GUILLAUME LONG, Permanent Representative of Ecuador to the United Nations Office at Geneva, said Ecuador had tried to approach the Universal Periodic Review process with a great spirit of absolute responsibility. It had been constructive and very beneficial. Ecuador had had an in-depth exercise of introspection, self-criticism and analysis of its public policies and their impact on the promotion of human rights for all Ecuadoreans. He thanked the States which had made significant contributions to the debate and which had supported the citizens’ revolution. Ecuador had taken on the comments of the Ombudsman’s office which were relevant and which it could commit to. Ecuador still had to do a lot to guarantee access to sexual and reproductive rights. Ecuador would try to move toward this goal. Regarding an executive decree, the national legislation was geared towards giving a more proactive role to each segment of society, and no one’s rights were curtailed, nor were rights curbed in any way. The commitment to freedom of association had allowed an increase in the number of registered associations. There was a vibrant civil society. There had been strengthened punishment for crimes against children. Turning to the law on communication, he pointed out that it was totally in line with several instruments. The rights of lesbian, gay, bisexual, transgender and intersex persons were important.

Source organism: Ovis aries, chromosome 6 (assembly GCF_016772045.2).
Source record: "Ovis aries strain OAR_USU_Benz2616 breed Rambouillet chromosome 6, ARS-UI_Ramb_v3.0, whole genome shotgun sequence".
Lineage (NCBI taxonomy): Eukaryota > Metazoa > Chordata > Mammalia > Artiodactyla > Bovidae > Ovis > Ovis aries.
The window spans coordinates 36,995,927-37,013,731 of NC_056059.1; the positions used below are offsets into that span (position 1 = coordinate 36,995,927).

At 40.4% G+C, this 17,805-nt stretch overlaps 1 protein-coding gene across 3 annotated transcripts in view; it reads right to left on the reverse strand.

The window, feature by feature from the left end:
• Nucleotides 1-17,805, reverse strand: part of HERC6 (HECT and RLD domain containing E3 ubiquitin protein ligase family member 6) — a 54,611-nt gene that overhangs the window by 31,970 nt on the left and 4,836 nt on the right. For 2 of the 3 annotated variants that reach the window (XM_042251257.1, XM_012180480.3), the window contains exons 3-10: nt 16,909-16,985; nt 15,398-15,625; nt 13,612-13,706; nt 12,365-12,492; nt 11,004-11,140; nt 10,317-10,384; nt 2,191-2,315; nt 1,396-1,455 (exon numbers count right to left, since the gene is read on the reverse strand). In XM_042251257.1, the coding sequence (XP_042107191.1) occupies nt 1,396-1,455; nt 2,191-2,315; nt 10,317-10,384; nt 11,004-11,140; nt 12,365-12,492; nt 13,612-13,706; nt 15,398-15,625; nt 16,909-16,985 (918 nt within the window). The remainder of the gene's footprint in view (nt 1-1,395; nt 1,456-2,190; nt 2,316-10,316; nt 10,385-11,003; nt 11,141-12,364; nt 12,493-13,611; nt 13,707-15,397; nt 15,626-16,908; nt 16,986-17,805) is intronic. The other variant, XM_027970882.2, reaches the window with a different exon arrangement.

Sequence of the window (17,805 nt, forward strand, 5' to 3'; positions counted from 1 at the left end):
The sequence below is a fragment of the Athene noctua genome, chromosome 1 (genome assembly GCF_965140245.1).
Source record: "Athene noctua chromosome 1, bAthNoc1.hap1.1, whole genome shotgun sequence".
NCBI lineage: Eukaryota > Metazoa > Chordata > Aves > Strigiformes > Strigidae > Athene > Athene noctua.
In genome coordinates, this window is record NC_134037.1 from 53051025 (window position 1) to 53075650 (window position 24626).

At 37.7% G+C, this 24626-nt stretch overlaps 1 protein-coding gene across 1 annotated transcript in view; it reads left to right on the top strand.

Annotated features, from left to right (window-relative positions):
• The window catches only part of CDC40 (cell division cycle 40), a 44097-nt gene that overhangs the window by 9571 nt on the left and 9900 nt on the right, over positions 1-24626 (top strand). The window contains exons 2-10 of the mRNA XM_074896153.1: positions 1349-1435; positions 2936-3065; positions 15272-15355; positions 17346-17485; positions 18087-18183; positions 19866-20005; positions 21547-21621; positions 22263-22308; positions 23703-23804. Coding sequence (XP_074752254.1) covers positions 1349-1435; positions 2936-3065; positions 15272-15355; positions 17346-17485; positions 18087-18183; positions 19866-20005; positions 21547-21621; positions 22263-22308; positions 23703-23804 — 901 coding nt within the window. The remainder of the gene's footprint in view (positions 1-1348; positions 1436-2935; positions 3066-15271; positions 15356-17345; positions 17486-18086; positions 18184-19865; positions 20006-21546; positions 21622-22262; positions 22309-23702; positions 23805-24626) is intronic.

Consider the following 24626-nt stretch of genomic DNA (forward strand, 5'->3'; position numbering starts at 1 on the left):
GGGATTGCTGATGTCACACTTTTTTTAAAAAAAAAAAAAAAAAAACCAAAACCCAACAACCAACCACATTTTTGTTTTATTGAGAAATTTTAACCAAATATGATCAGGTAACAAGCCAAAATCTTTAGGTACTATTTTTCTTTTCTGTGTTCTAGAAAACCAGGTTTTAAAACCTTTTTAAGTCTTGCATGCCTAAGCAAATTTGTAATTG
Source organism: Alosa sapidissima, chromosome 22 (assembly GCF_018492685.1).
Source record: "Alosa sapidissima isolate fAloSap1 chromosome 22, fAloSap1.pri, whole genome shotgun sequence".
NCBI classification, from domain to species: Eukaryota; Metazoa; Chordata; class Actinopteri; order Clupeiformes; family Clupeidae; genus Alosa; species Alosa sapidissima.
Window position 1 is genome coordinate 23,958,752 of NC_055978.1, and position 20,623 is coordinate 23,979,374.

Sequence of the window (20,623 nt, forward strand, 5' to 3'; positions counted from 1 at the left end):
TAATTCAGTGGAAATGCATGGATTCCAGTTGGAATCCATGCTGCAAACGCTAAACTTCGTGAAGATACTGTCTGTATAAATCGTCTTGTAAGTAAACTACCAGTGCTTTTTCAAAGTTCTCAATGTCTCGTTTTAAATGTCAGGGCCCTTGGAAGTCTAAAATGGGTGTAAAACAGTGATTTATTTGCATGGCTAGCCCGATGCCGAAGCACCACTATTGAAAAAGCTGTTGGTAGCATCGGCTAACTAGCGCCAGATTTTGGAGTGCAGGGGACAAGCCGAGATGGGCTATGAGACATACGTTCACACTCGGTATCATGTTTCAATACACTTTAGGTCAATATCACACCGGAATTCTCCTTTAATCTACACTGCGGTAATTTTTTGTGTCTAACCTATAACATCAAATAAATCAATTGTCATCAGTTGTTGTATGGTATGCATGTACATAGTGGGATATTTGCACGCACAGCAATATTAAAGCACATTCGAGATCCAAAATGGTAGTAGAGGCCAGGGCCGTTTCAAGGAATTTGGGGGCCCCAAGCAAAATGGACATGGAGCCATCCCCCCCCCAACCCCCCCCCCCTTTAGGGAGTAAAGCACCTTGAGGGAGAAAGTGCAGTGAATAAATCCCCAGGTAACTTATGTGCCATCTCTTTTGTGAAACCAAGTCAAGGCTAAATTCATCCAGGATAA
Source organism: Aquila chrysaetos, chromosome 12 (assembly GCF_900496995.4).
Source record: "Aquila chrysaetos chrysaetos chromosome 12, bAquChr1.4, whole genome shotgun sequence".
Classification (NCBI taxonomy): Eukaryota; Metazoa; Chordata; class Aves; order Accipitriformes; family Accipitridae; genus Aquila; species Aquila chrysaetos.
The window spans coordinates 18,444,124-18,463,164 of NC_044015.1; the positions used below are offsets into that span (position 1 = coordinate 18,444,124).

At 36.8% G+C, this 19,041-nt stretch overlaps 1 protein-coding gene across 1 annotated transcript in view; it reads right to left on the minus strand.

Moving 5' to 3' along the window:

The Council then adopted the Universal Periodic Review outcome of Ecuador.
Consideration of Outcome of Universal Periodic Review of Tunisia
MEHDI BEN GHARBIA, Minister for Relations with Constitutional Institutions and Civil Society and for Human Rights of Tunisia, commended the efforts of the United Nations bodies to promote human rights and the essential role of the Human Rights Council in that endeavour. Tunisia confirmed its commitment to cooperate with United Nations human rights mechanisms, as well as of those of the African Union. It had recently implemented measures to combat corruption, and had revised the Criminal Code to ensure that it was in line with international standards and to guarantee the fight against impunity. As an Arab and Mediterranean country, Tunisia had a rich history and a long legislative tradition. It was a country that had put an early end to slavery, had instituted the separation of powers, and had instituted the empowerment of women, including ending early marriage, giving the custody of children to mothers in the absence of fathers, and ensuring their inheritance rights. Nowadays, Tunisia had been taking initiatives for individual rights, paving the way for the equality between women and men. There was a moratorium on the death penalty. The country still needed to strengthen its migration laws in order to accede to the Convention on the Rights of Migrant Workers and Their Families.